Body condition is a gauge of the energy stores of an animal, and though it has important implications for fitness, survival, competition, and disease, it is difficult to measure directly. Instead, body condition is frequently estimated as a body condition index (BCI) using length and mass measurements. A desirable BCI should accurately reflect true body condition and be unbiased with respect to size (i.e., mean BCI estimates should not change across different length or mass ranges), and choosing the most-appropriate BCI is not straightforward. We evaluated 11 different BCIs in 248 Burmese pythons (Python bivittatus), organisms that, like other snakes, exhibit simple body plans well characterized by length and mass. We found that the length-mass relationship in Burmese pythons is positively allometric, where mass increases rapidly with respect to length, and this allowed us to explore the effects of allometry on BCI verification. We employed three alternative measures of ‘true’ body condition: percent fat, scaled fat, and residual fat. The latter two measures mostly accommodated allometry in true body condition, but percent fat did not. Our inferences of the best-performing BCIs depended heavily on our measure of true body condition, with most BCIs falling into one of two groups. The first group contained most BCIs based on ratios, and these were associated with percent fat and body length (i.e., were biased). The second group contained the scaled mass index and most of the BCIs based on linear regressions, and these were associated with both scaled and residual fat but not body length (i.e., were unbiased). Our results show that potential differences in measures of true body condition should be explored in BCI verification studies, particularly in organisms undergoing allometric growth. Furthermore, the caveats of each BCI and similarities to other BCIs are important to consider when determining which BCI is appropriate for any particular taxon.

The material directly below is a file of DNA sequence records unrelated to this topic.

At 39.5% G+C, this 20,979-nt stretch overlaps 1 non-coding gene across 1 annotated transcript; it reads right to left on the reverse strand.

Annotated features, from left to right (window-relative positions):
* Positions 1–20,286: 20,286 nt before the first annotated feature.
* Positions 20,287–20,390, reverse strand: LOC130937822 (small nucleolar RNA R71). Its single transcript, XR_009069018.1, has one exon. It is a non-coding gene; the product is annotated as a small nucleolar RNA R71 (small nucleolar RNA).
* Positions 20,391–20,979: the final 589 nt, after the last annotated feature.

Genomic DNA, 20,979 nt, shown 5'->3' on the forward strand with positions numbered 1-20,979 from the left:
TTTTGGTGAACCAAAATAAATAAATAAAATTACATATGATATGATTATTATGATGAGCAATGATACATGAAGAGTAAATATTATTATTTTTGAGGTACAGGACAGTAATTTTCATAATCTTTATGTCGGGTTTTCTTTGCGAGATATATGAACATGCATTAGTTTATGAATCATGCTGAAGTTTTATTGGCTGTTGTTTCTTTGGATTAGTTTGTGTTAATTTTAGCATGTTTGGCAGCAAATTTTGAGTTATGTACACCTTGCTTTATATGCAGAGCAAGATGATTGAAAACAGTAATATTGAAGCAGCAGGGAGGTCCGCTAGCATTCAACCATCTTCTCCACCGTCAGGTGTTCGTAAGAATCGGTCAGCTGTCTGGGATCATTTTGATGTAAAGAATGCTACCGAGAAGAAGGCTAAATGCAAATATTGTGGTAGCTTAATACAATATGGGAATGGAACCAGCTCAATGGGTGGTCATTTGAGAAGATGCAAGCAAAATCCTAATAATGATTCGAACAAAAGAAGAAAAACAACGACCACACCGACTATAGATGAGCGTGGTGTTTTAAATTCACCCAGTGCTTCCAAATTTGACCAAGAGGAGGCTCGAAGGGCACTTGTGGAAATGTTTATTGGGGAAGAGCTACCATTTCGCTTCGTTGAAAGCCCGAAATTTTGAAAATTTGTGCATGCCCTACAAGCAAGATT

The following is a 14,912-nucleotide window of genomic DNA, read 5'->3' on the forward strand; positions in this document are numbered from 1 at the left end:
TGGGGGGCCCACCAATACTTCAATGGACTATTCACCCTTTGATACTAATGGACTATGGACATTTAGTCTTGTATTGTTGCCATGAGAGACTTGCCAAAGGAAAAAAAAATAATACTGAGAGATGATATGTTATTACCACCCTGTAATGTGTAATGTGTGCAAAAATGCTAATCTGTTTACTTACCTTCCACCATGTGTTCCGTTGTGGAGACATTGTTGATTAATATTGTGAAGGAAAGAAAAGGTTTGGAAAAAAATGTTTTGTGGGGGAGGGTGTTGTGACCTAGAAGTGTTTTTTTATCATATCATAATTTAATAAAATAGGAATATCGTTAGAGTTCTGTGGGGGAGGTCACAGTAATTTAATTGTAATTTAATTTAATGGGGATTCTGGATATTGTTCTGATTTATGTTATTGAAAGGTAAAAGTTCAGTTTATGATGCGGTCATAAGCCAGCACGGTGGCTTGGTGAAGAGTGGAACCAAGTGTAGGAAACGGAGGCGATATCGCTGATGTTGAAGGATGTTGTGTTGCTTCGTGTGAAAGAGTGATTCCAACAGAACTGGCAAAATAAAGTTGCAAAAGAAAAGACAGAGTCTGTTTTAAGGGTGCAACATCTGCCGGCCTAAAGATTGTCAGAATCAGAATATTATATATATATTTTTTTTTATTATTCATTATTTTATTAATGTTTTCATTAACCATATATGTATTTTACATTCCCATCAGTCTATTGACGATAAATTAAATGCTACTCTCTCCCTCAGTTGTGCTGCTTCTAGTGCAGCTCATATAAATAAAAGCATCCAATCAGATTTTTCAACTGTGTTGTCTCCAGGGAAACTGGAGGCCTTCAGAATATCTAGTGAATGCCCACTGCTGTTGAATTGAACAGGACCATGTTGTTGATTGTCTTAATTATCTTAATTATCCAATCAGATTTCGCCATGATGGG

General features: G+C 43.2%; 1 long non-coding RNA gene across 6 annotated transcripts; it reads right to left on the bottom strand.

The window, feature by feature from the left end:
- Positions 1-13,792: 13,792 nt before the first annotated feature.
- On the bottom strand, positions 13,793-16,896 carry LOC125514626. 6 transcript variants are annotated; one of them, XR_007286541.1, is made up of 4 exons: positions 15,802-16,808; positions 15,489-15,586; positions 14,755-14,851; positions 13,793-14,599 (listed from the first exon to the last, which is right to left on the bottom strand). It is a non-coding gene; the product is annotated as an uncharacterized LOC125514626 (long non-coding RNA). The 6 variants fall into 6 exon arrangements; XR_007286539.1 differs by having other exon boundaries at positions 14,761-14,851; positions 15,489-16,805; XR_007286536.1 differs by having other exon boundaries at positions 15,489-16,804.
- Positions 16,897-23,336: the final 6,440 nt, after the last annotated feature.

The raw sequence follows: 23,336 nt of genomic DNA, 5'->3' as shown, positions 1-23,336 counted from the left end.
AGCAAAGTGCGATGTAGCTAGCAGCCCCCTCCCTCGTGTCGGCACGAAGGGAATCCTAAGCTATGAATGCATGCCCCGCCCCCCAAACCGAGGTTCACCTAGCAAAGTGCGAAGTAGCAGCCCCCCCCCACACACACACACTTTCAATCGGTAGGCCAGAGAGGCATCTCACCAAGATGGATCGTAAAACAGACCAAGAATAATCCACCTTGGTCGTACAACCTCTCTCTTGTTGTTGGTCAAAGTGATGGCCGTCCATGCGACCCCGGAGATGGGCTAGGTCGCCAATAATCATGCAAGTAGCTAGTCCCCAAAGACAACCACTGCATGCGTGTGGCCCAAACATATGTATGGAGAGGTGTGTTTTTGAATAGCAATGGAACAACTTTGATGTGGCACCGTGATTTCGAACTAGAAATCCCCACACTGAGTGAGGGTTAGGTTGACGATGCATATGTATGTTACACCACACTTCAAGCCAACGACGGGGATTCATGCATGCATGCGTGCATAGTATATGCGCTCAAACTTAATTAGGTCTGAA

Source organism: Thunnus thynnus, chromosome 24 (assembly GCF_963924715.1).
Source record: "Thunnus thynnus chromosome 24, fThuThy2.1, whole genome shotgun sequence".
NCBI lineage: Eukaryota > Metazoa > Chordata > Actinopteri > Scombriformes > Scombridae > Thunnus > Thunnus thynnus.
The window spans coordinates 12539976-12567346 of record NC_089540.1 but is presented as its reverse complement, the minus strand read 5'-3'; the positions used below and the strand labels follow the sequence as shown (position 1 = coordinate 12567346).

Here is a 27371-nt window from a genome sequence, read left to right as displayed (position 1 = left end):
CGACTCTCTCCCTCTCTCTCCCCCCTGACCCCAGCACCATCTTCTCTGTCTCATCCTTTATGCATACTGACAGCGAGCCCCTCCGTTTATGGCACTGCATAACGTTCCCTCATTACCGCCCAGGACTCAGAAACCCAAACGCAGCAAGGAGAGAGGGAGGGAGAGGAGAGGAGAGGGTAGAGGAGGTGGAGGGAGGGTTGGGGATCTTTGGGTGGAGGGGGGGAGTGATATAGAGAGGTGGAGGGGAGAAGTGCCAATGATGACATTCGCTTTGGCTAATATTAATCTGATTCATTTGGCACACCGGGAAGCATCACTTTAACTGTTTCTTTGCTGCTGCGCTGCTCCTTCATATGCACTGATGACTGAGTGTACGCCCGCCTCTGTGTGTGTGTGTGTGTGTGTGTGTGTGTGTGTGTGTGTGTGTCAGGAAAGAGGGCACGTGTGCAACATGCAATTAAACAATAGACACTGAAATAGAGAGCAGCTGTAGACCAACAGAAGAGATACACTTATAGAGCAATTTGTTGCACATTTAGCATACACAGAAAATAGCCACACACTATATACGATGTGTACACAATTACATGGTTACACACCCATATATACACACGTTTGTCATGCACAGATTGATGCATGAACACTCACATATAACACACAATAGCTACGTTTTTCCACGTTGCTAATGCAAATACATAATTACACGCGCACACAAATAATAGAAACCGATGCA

|Publication Subtype||Journal Article|
|Title||A validation of 11 body-condition indices in a giant snake species that exhibits positive allometry|
|Series title||PLoS ONE|
|Contributing office(s)||Fort Collins Science Center|
|Description||e0180791; 20 p.|
|Google Analytic Metrics||Metrics page|